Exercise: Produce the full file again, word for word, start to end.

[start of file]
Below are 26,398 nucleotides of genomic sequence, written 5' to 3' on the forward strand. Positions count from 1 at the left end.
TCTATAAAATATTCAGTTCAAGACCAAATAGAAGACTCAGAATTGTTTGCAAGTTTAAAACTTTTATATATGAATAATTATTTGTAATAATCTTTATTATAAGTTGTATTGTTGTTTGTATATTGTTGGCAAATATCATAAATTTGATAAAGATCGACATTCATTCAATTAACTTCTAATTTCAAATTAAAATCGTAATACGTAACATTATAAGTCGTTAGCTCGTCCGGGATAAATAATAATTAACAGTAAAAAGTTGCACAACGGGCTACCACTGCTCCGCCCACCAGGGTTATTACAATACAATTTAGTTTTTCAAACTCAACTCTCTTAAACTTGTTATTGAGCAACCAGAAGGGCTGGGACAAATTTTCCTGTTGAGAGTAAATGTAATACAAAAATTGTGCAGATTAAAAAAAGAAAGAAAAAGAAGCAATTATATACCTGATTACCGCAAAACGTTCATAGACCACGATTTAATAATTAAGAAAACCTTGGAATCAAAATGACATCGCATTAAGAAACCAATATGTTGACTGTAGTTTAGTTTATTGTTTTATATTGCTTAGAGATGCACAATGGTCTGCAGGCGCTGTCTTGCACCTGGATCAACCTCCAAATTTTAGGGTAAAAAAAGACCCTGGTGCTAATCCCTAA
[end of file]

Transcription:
Below are 26,398 nucleotides of genomic sequence, written 5' to 3' on the forward strand. Positions count from 1 at the left end.
TCTATAAAATATTCAGTTCAAGACCAAATAGAAGACTCAGAATTGTTTGCAAGTTTAAAACTTTTATATATGAATAATTATTTGTAATAATCTTTATTATAAGTTGTATTGTTGTTTGTATATTGTTGGCAAATATCATAAATTTGATAAAGATCGACATTCATTCAATTAACTTCTAATTTCAAATTAAAATCGTAATACGTAACATTATAAGTCGTTAGCTCGTCCGGGATAAATAATAATTAACAGTAAAAAGTTGCACAACGGGCTACCACTGCTCCGCCCACCAGGGTTATTACAATACAATTTAGTTTTTCAAACTCAACTCTCTTAAACTTGTTATTGAGCAACCAGAAGGGCTGGGACAAATTTTCCTGTTGAGAGTAAATGTAATACAAAAATTGTGCAGATTAAAAAAAGAAAGAAAAAGAAGCAATTATATACCTGATTACCGCAAAACGTTCATAGACCACGATTTAATAATTAAGAAAACCTTGGAATCAAAATGACATCGCATTAAGAAACCAATATGTTGACTGTAGTTTAGTTTATTGTTTTATATTGCTTAGAGATGCACAATGGTCTGCAGGCGCTGTCTTGCACCTGGATCAACCTCCAAATTTTAGGGTAAAAAAAGACCCTGGTGCTAATCCCTAA